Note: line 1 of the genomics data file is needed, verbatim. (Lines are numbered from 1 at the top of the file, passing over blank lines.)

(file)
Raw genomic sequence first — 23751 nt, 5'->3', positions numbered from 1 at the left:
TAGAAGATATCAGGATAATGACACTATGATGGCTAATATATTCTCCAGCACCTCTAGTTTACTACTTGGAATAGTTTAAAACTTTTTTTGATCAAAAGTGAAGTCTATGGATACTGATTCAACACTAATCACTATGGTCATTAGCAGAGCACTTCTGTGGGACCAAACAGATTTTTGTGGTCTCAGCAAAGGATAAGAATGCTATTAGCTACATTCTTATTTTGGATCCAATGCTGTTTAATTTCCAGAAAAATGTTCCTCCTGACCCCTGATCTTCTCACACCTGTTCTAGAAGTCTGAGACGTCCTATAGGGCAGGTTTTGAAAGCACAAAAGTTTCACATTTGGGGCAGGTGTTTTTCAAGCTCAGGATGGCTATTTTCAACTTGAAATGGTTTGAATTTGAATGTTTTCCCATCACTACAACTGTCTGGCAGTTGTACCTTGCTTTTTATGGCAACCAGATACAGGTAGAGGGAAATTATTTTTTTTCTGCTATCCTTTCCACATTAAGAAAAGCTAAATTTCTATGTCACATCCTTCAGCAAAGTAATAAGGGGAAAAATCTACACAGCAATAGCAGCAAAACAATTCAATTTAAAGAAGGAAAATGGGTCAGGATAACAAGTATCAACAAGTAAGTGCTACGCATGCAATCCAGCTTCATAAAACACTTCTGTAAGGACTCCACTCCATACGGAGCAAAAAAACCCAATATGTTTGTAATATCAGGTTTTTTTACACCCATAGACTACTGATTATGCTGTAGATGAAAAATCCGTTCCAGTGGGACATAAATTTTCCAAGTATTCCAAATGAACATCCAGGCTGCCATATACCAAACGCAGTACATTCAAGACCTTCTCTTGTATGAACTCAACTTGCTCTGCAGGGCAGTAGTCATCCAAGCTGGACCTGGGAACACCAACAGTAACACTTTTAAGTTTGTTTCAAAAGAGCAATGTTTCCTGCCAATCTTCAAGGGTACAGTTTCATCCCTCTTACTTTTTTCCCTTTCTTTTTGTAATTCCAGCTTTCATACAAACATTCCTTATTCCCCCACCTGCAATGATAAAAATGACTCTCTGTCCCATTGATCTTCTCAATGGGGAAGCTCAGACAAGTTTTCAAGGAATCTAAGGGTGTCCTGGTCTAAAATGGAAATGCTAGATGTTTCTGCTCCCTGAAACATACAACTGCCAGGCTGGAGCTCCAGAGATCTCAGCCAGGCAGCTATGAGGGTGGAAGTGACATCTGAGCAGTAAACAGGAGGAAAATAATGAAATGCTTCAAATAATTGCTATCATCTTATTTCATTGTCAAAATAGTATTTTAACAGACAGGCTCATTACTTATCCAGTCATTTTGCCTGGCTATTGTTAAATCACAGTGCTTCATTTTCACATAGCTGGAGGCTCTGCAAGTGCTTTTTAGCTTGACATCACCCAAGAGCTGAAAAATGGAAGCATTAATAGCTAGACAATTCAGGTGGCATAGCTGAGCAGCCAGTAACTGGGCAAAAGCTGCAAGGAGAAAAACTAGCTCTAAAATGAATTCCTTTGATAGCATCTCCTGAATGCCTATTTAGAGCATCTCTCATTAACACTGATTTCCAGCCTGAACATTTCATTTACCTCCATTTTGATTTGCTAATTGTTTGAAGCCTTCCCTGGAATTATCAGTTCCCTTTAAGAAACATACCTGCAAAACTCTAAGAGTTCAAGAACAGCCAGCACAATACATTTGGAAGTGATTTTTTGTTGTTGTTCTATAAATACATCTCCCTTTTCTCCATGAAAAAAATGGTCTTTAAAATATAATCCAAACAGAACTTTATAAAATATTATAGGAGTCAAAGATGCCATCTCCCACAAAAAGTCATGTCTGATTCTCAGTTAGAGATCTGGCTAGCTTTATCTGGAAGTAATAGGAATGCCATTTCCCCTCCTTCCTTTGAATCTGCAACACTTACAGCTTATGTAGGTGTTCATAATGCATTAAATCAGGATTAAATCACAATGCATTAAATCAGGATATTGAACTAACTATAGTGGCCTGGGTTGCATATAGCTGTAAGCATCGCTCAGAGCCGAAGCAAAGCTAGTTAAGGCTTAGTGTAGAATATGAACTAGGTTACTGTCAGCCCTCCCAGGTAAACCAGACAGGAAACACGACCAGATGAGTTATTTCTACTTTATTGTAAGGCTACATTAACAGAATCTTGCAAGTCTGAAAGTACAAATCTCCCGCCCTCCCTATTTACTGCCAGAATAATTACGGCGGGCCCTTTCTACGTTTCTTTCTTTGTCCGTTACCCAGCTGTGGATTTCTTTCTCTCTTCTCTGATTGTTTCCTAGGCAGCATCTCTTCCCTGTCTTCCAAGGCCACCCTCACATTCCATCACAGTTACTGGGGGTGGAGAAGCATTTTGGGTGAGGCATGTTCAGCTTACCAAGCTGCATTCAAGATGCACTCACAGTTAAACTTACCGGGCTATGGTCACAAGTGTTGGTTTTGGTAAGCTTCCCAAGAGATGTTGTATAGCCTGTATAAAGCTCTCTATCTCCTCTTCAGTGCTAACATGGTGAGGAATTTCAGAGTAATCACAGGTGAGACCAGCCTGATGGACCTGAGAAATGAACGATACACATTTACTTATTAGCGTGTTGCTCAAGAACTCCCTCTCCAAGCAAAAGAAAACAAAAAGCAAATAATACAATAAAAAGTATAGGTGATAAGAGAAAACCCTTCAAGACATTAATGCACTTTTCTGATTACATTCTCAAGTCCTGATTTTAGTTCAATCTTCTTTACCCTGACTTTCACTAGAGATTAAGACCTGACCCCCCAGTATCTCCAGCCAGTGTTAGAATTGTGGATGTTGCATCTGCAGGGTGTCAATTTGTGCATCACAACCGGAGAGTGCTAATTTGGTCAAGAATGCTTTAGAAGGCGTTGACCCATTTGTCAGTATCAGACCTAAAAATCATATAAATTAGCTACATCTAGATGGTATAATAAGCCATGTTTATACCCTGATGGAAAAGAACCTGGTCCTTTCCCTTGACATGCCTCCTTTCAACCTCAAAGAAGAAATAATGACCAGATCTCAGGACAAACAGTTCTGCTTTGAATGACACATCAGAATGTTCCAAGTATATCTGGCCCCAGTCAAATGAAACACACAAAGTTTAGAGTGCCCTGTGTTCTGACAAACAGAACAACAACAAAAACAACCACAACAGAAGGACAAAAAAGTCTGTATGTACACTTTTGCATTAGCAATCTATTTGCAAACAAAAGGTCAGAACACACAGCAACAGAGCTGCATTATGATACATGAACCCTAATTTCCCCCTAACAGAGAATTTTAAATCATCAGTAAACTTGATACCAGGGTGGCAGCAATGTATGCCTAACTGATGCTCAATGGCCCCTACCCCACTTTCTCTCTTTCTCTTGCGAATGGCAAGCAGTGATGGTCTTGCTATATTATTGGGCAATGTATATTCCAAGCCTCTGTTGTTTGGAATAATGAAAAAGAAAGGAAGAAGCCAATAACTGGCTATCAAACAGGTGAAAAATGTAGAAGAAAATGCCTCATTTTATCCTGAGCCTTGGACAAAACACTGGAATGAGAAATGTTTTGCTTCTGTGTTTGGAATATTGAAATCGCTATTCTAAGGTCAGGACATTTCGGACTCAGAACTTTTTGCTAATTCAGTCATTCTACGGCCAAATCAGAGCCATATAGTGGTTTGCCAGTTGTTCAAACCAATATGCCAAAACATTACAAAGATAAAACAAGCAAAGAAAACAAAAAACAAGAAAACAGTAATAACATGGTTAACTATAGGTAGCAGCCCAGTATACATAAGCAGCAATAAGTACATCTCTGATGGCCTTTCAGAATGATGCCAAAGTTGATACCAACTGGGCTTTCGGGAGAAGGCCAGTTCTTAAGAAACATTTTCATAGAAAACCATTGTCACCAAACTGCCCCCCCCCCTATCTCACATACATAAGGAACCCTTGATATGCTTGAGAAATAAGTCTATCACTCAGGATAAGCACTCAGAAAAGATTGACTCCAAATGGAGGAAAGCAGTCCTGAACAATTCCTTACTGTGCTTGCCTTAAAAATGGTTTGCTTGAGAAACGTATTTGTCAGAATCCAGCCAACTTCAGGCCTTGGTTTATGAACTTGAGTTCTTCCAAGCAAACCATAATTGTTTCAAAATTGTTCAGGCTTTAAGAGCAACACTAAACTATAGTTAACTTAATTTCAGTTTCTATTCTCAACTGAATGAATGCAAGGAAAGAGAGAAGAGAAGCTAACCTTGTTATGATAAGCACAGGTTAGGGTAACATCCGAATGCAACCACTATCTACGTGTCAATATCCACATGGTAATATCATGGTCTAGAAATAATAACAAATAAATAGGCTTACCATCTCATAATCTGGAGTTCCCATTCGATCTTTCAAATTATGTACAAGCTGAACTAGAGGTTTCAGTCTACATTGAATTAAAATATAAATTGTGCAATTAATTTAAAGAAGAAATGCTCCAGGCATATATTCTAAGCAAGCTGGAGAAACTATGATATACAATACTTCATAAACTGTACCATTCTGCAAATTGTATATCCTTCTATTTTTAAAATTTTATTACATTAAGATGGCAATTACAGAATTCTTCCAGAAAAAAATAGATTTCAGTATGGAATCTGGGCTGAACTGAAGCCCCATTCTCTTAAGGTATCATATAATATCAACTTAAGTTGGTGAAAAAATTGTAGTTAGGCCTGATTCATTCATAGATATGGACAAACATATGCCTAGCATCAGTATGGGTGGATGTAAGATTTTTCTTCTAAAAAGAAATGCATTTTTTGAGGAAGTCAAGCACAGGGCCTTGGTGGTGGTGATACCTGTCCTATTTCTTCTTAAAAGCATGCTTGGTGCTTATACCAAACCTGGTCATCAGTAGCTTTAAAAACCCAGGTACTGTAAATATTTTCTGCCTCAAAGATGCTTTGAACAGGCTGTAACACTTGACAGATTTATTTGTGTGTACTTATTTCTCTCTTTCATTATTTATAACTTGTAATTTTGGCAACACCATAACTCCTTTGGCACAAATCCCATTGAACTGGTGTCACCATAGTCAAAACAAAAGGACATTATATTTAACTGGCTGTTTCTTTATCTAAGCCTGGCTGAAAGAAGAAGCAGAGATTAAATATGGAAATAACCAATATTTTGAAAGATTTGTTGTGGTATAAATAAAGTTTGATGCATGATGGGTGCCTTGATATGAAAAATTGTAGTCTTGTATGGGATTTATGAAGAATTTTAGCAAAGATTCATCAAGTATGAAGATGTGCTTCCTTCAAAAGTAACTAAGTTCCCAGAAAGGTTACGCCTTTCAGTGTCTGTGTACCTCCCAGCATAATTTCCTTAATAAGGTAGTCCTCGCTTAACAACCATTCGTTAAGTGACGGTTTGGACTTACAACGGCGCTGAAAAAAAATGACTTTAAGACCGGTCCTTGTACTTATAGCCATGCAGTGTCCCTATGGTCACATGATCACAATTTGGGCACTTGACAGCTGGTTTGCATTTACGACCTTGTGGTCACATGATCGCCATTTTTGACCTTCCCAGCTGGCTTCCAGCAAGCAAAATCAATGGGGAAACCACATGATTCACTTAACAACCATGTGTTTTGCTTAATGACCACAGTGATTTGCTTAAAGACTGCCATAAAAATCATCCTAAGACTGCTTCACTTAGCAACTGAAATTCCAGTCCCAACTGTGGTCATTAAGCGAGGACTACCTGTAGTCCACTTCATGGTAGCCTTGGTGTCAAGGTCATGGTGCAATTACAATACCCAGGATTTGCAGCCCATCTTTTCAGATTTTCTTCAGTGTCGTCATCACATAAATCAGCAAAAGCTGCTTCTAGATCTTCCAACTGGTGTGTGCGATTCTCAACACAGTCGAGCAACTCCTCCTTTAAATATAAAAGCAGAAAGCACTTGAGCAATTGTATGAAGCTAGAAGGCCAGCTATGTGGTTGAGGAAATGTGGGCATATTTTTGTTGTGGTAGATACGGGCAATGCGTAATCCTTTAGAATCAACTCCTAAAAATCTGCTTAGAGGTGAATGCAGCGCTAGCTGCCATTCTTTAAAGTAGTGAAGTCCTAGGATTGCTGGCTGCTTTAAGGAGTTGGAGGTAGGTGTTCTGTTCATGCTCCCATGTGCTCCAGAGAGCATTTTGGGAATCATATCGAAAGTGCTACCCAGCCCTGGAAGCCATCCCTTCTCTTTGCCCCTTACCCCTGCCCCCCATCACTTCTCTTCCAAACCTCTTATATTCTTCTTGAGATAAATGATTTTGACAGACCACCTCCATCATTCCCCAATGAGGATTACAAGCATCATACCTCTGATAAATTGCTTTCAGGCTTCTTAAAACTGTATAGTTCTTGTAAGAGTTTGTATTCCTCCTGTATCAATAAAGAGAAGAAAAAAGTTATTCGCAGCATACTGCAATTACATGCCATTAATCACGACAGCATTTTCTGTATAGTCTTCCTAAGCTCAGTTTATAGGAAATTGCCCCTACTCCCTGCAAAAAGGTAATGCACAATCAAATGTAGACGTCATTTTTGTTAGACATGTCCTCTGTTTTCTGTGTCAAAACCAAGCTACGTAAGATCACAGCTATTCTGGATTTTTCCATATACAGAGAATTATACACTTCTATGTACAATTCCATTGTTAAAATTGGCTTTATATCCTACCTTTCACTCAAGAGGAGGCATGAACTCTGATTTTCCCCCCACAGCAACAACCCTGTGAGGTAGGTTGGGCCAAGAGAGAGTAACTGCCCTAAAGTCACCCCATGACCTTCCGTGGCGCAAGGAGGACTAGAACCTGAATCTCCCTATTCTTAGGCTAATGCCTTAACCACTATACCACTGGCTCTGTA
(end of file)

Raw genomic sequence first — 23751 nt, 5'->3', positions numbered from 1 at the left: